Compare any two graphics cards:
GeForce GTX 560 Ti vs Geforce GTX 760
IntroThe GeForce GTX 560 Ti uses a 40 nm design. nVidia has clocked the core frequency at 822 MHz. The GDDR5 RAM runs at a speed of 1002 MHz on this model. It features 384 SPUs as well as 64 TAUs and 32 ROPs.
Compare that to the Geforce GTX 760, which has a GPU core clock speed of 980 MHz, and 2048 MB of GDDR5 memory running at 1502 MHz through a 256-bit bus. It also features 1152 Stream Processors, 96 Texture Address Units, and 32 Raster Operation Units.
(No game benchmarks for this combination yet.)
Power Usage and Theoretical BenchmarksBoth cards have the same power consumption.
Performance-wise, the Geforce GTX 760 should theoretically be quite a bit better than the GeForce GTX 560 Ti overall. (explain)
Texel RateThe Geforce GTX 760 will be quite a bit (approximately 79%) faster with regards to anisotropic filtering than the GeForce GTX 560 Ti. (explain)
Pixel RateIf running with a high screen resolution is important to you, then the Geforce GTX 760 is a better choice, but only just. (explain)
Please note that the above 'benchmarks' are all just theoretical - the results were calculated based on the card's specifications, and real-world performance may (and probably will) vary at least a bit.
Please note that the price comparisons are based on search keywords - sometimes it might show cards with very similar names that are not exactly the same as the one chosen in the comparison. We do try to filter out the wrong results as best we can, though.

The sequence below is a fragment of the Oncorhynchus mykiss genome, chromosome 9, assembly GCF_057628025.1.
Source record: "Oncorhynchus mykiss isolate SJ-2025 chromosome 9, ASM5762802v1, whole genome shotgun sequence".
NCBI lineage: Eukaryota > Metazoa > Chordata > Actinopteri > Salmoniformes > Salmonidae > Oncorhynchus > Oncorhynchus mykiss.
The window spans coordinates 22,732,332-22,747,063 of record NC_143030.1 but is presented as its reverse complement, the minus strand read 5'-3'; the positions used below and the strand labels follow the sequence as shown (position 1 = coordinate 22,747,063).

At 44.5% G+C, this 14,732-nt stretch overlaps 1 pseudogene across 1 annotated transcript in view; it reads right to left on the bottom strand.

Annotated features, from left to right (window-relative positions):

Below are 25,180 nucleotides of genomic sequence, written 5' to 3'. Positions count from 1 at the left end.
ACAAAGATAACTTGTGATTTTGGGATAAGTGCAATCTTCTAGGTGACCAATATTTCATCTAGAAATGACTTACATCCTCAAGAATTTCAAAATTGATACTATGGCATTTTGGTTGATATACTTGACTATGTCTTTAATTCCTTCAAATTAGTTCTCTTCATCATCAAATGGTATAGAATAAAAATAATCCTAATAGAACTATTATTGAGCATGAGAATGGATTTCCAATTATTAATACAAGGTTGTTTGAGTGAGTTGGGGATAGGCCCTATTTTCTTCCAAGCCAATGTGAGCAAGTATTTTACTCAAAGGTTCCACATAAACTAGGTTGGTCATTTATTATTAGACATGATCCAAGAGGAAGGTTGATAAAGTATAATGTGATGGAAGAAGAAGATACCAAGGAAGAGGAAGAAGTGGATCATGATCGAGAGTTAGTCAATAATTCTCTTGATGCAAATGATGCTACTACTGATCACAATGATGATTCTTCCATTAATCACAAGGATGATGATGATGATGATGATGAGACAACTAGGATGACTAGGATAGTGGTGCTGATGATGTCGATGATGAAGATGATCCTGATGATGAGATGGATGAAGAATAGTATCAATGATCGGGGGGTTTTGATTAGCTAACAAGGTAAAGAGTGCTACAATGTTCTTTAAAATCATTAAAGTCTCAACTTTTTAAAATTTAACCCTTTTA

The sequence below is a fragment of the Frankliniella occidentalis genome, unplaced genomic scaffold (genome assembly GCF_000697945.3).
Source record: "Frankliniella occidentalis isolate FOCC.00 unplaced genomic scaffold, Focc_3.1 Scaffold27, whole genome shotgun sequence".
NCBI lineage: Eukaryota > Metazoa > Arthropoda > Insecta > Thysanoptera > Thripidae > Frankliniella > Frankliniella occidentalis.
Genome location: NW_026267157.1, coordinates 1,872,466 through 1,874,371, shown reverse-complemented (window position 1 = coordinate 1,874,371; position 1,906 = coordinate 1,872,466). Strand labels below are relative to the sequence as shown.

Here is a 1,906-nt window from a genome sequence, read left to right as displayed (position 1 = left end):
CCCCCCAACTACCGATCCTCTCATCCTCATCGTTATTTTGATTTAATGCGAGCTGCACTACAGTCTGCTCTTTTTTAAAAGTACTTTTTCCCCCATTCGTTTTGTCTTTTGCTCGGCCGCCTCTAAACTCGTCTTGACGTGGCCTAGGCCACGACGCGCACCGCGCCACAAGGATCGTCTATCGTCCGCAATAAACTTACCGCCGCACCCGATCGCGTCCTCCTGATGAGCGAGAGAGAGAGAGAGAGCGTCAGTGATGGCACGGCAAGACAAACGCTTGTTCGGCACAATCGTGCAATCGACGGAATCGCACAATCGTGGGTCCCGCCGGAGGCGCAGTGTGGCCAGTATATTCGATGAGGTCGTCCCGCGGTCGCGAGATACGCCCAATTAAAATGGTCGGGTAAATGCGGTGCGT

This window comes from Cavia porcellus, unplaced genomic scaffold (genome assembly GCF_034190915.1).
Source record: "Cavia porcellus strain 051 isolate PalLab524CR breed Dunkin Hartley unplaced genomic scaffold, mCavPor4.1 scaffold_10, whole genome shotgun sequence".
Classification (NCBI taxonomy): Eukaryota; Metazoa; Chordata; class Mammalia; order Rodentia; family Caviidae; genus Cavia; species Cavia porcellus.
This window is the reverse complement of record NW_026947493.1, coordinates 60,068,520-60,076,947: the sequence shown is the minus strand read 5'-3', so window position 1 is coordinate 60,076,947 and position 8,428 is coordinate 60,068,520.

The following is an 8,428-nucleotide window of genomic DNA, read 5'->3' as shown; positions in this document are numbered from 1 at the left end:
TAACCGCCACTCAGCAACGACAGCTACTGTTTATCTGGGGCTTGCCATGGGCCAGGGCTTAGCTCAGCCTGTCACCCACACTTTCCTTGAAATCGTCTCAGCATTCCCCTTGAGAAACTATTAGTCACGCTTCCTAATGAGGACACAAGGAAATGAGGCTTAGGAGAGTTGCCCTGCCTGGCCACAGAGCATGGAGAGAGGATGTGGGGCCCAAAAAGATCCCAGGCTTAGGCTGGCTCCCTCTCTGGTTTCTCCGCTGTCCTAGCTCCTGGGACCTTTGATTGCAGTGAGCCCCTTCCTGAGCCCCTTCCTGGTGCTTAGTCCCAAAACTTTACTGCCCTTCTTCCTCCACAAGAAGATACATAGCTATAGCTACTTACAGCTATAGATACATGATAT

Memory Bandwidth: Memory bandwidth is the largest amount of information (counted in megabytes per second) that can be transferred across the external memory interface in a second. The number is worked out by multiplying the card's bus width by its memory clock speed. If it uses DDR memory, the result should be multiplied by 2 once again. If DDR5, multiply by 4 instead. The higher the bandwidth is, the faster the card will be in general. It especially helps with AA, High Dynamic Range and higher screen resolutions.
Texel Rate: Texel rate is the maximum number of texture map elements (texels) that can be applied in one second. This figure is calculated by multiplying the total texture units of the card by the core speed of the chip. The higher this number, the better the graphics card will be at texture filtering (anisotropic filtering - AF). It is measured in millions of texels processed in a second.
Pixel Rate: Pixel rate is the maximum amount of pixels that the graphics chip could possibly write to the local memory in one second - measured in millions of pixels per second. Pixel rate is calculated by multiplying the number of Raster Operations Pipelines by the the core clock speed. ROPs (Raster Operations Pipelines - aka Render Output Units) are responsible for drawing the pixels (image) on the screen. The actual pixel fill rate also depends on quite a few other factors, most notably the memory bandwidth - the lower the memory bandwidth is, the lower the ability to get to the maximum fill rate.